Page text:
Believe it or not, convenience markets (think 7-11 or Quick-Mart) are a great place to grab cheap eats in Tokyo. On our first night, we raided a 24-hr market near our hotel for snacks and picked up this kiwi yogurt (in a convenient pouch with built in straw) and some pastries to have as breakfast the next morning. This particular cake was green tea in flavor (and color) and filled with a thin layer of sweet cream.
Nakamise-dori, the pedestrian walkway before the Asakusa Kannon Temple, offered many traditional and untraditional snacks, including these deep-fried manju or red bean cakes coated in flavored batter, such as black sesame, green tea and Japanese apricot. For 100 JPY (roughly $1), I got a hot apricot manju, fresh from the fryer, with a cup of cold matcha green tea.
Arare is a type of bite-sized Japanese cracker made from glutinous rice and flavored with soy sauce. The name is chosen to evoke snow pellets – as they are similar in size and shape to snow pellets, though others can vary significantly in size, flavor and shape. Arare is also called kakimochi or mochi crunch in Hawaii where it was introduced in the 1900s and is often mixed with nuts or wasabi peas akin to trail mix.
Near many of the temples, there are quite a few shops making ningyo yaki or miniature molded red bean cakes. Translating to "fried dolls" these small cakes are made by pouring batter into intricate molds—varying from Hello Kitty to a traditional lantern—and are typically filled with red bean paste, but may also be filled with chocolate or custard. They were really good eaten warm, but are also packaged in a way so you can bring them home.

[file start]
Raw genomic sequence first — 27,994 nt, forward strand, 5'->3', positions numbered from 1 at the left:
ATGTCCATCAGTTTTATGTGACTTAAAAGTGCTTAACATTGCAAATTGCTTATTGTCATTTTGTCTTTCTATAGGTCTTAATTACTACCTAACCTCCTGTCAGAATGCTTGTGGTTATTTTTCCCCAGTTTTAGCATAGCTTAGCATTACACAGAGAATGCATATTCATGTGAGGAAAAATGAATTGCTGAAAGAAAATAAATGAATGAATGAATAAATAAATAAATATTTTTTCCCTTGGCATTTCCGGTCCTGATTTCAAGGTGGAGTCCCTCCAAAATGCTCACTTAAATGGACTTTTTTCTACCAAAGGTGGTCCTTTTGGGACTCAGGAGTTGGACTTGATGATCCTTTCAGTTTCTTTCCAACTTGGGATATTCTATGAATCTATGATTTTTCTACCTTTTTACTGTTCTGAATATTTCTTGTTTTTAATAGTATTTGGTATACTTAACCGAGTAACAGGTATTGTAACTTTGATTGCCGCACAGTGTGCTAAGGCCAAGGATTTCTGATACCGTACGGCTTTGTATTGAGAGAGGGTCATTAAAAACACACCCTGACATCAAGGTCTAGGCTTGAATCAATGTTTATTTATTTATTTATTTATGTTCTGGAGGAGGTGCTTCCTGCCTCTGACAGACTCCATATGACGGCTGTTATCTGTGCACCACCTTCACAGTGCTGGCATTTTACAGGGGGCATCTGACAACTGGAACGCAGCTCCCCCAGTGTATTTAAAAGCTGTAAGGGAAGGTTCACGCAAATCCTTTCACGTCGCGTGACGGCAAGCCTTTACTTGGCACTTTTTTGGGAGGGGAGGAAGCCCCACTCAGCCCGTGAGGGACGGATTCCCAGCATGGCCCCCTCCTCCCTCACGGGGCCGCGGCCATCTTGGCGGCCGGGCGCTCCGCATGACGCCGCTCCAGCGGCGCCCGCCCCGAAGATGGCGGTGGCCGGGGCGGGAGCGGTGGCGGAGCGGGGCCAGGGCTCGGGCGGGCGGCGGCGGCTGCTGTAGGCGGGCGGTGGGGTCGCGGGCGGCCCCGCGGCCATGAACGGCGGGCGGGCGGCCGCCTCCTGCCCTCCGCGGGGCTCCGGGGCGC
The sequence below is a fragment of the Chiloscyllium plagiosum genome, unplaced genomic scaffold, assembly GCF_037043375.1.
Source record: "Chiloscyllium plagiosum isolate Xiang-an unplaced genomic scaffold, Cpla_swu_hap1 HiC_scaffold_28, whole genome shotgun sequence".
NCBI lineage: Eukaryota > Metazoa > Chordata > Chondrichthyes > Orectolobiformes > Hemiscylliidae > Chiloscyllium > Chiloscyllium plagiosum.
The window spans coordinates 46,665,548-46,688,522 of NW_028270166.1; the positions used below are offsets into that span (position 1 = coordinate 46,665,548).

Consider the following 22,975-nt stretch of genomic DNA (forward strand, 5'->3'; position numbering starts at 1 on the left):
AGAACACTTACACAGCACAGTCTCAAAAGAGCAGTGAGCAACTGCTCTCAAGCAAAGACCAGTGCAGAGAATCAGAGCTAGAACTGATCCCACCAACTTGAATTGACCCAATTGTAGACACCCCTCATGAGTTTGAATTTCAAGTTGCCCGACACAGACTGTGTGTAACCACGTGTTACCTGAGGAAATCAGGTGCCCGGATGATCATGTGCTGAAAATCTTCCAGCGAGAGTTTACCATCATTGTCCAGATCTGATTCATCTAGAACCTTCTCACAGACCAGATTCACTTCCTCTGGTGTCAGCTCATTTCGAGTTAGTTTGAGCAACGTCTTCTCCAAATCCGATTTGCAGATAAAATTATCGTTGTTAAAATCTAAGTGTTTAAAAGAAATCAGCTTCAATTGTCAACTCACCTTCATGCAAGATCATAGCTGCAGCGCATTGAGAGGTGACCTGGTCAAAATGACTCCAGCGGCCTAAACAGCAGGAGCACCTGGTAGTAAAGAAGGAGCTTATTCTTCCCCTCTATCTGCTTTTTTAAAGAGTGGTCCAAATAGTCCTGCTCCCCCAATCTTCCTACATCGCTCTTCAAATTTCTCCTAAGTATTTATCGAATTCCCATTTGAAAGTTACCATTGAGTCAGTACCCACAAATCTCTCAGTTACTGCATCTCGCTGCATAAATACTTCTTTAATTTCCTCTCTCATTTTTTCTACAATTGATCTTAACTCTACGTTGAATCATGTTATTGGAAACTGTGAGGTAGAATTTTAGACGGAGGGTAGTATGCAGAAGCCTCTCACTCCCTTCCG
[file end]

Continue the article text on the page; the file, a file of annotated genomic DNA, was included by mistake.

Commonly known as grilled skewered chicken, yakitori is a must have street snack. Who doesn't love meat on a stick? But be warned - they use the offal parts of chicken (liver, heart) too, so some bites were a bit extra chewy to say the least.
Soft serve ice cream is a huge hit in Tokyo. School kids often crowd the stands to get a cone of this cool treat. After walking the sites all day in the gorgeous hot sun, I was dying for a refreshing treat myself. I got a twisted cone of green tea and sweet potato. The picture on the right doesn't do the purple color of the sweet potato justice due to the bright sun, but the purple color did come through on the display on the left.
Tamago is a type of Japanese omelette, which is made by rolling together several layers of cooked egg. At the Tsukiji Market, we found a stand that sold various tamago filled with lobster, shrimp, spinach, and other goodies and sold them in a mixed cup called an "egg cocktail." It was super delicious and one of Keith's favorite snacks during the whole trip.